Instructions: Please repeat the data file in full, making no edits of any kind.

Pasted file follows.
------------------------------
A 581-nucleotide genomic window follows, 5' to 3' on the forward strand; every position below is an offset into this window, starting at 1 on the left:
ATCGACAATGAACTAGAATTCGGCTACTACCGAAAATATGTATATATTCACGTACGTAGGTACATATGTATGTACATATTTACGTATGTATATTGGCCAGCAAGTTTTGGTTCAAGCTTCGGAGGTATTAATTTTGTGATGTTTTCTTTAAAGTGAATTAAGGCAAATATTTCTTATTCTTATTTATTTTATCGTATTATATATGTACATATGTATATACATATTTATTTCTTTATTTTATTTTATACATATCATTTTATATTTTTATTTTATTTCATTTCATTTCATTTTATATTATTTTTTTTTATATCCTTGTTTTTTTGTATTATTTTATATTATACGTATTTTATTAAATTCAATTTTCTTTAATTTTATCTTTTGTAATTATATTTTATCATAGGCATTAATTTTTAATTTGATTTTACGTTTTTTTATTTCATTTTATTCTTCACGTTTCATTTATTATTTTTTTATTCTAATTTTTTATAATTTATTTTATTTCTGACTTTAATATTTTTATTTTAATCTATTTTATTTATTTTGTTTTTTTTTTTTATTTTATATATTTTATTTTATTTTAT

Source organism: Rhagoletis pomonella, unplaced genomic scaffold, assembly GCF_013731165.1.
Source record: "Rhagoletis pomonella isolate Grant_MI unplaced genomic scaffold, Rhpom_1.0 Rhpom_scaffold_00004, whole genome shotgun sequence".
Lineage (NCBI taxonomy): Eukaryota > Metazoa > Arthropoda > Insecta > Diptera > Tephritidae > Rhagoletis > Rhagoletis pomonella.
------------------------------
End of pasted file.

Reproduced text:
A 581-nucleotide genomic window follows, 5' to 3' on the forward strand; every position below is an offset into this window, starting at 1 on the left:
ATCGACAATGAACTAGAATTCGGCTACTACCGAAAATATGTATATATTCACGTACGTAGGTACATATGTATGTACATATTTACGTATGTATATTGGCCAGCAAGTTTTGGTTCAAGCTTCGGAGGTATTAATTTTGTGATGTTTTCTTTAAAGTGAATTAAGGCAAATATTTCTTATTCTTATTTATTTTATCGTATTATATATGTACATATGTATATACATATTTATTTCTTTATTTTATTTTATACATATCATTTTATATTTTTATTTTATTTCATTTCATTTCATTTTATATTATTTTTTTTTATATCCTTGTTTTTTTGTATTATTTTATATTATACGTATTTTATTAAATTCAATTTTCTTTAATTTTATCTTTTGTAATTATATTTTATCATAGGCATTAATTTTTAATTTGATTTTACGTTTTTTTATTTCATTTTATTCTTCACGTTTCATTTATTATTTTTTTATTCTAATTTTTTATAATTTATTTTATTTCTGACTTTAATATTTTTATTTTAATCTATTTTATTTATTTTGTTTTTTTTTTTTATTTTATATATTTTATTTTATTTTAT

Source organism: Rhagoletis pomonella, unplaced genomic scaffold, assembly GCF_013731165.1.
Source record: "Rhagoletis pomonella isolate Grant_MI unplaced genomic scaffold, Rhpom_1.0 Rhpom_scaffold_00004, whole genome shotgun sequence".
Lineage (NCBI taxonomy): Eukaryota > Metazoa > Arthropoda > Insecta > Diptera > Tephritidae > Rhagoletis > Rhagoletis pomonella.